This documentary film, just released, covers 60 days in the life of actor Damon Gameau, who goes on a diet that includes 40 teaspoons (tsp) of sugar, which he suggests is the national average consumption in Australia. He doesn’t do this by drinking sugar-rich drinks or indulging in puddings and desserts; rather he chooses everyday foods that are perceived to be healthy, like cereals, dried fruit, honey, flavoured yogurts, cereal bars, smoothies, fruit juice, frozen yogurt, ready meals and pasta sauce.
He tries to estimate the amount of sugar in these foods that comes from lactose (milk sugar), so appears to be attempting to make the 40tsp up with what we today call “free sugars” (sugar added to food, plus sugars naturally present in honey, syrups and unsweetened fruit juices). He says he took in the same number of calories as before and continued to exercise everyday.
His blood test results at the end of 60 days show that he has had adverse effects on his liver function and he gained weight as well as inches round his waist. He claims that just eating the national average amount of sugar from seemingly healthy foods can make you develop a fatty liver, diabetes, heart disease, affect your brain function, your eyes, skin, mood and more.
My 6 take-outs
1. This documentary film was engaging and effective. It is important to be careful about the amount of sugar we eat, to watch our calories and to understand what’s in our food. Too much sugar is bad for us and it’s sensible to keep sugar intake in moderation. There was a clever and visually powerful depiction of sugar in foods, and it does make you think. And it’s good to be mindful of hidden sugars as we may be eating lots of sugar without realising it.
2. However, despite bombarding me with facts and figures, this was just one man’s experiment with no rigorous methodology. Robust reports based on thousands of peer-reviewed references from bodies such as the World Health Organisation and the UK’s Scientific Advisory Committee on Nutrition presented evidence linking high sugar to dental caries and there was no good evidence that sugar was implicated in cancer, heart disease or diabetes, though there was an association with weight gain and Type 2 diabetes when high intakes of sugar sweetened beverages were consumed.
One of the experts interviewed in the film was spot on: Dr John Sievenpiper clearly says that this is anecdotal – just one man’s experience that has not been subjected to any scientific scrutiny. He added that if Damon had eaten a large amount of any food, such as a potato crisp diet, he would probably also see effects on his body after 60 days.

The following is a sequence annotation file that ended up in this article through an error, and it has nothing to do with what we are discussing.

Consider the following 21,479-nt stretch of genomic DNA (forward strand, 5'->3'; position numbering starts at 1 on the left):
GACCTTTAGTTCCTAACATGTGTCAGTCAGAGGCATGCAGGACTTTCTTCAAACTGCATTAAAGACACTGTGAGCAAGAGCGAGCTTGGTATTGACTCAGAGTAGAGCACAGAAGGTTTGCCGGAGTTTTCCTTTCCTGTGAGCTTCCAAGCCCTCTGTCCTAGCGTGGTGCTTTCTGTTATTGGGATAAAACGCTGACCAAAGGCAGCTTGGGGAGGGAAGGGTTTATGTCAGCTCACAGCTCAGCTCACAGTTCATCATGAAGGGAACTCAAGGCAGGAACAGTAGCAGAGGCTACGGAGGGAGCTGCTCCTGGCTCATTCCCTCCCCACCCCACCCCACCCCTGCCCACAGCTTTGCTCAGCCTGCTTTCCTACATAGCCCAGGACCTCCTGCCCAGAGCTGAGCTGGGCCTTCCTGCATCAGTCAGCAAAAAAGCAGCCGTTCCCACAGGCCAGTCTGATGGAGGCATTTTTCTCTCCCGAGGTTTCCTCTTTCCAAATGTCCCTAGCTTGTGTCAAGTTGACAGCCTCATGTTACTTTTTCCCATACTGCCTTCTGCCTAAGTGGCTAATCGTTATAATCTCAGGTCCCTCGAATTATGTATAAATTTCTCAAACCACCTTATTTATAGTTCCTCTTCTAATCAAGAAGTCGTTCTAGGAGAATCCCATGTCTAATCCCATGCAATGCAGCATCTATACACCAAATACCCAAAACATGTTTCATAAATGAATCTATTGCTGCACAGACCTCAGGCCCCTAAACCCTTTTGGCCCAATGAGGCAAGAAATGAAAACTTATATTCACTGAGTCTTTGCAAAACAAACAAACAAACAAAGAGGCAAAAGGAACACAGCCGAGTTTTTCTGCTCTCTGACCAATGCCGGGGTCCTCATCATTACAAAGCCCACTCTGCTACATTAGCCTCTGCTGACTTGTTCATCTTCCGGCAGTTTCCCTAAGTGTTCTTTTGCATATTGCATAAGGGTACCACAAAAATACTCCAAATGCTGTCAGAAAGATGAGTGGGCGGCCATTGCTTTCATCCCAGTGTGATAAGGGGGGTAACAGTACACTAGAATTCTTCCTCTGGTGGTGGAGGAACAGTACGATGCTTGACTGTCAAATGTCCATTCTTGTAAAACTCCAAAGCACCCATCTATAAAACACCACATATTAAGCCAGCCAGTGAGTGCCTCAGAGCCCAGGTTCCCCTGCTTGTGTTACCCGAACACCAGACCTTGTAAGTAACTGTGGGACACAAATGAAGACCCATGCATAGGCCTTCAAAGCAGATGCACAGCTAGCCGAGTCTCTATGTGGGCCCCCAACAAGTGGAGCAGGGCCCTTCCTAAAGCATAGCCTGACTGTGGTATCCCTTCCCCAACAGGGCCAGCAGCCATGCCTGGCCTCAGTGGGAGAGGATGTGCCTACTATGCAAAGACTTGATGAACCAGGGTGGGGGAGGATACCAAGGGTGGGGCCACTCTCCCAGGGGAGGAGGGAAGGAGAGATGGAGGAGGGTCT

3. The film depicted a case study of an Aboriginal community who influenced foods sold by the local store and how they improved dietary habits by obtaining funding and using community elders as a force for change. Although just a small community and an isolated case, this was a good example of how a multi-pronged approach that includes government, the food industry, caterers and retailers, as well as the public, is needed to make a positive shift in dietary behaviour.
4. 40tsp of sugar works out to 160g, which equates to 640kcal, which is a whopping 32% of daily calories for an average woman! The National Diet and Nutrition Survey suggests that adults in the UK are currently taking in about 12% of our food energy (calories) as sugars, so this 32% energy from sugars is totally unrepresentative of the UK diet.
5. If 40tsp of sugar is indeed the national average in Australia, this would have included lactose from dairy foods and fructose from fruit sources – Damon’s analysis appears to have excluded lactose, so he was possibly having much more than this figure. And how does he know how much lactose is in a yogurt? Even a food label doesn’t tell you that.
6. My biggest worry is that this film targets foods that are important sources of micronutrients: yogurt provides calcium and phosphorus, fortified breakfast cereals typically include B vitamins and iron, smoothies and juices provide valuable vitamin C and potassium, and tomato-based pasta sauce gives you vitamin C, potassium and the anti-oxidant lycopene.
These are not the foods we should be singling out to reduce sugar, though portion size and how often you eat them is important. For example, drinking 150ml of fruit juice with a meal, or having a whole grain breakfast cereal that contains small amounts of sugar, are sensible ways to keep an eye on sugar whilst still enjoying food.
In conclusion, I feel this film was an attempt to attack politicians and the food industry, but what it has the ability to do is to cause even more public confusion. It is not based on randomised controlled clinical trials or systematic reviews – the robust type of evidence we need before creating nutrition guidelines – and the amount of sugar consumed was not representative of current UK sugar intakes. Having said that, the message that we need to avoid sugar-rich foods is a good one. Reading labels and comparing brands also helps you to be aware of hidden sugars.
I work with the food industry to help them create healthier versions of their products and to improve the accuracy of their nutrition communication. These are my own views and are not based on opinion from any of my clients.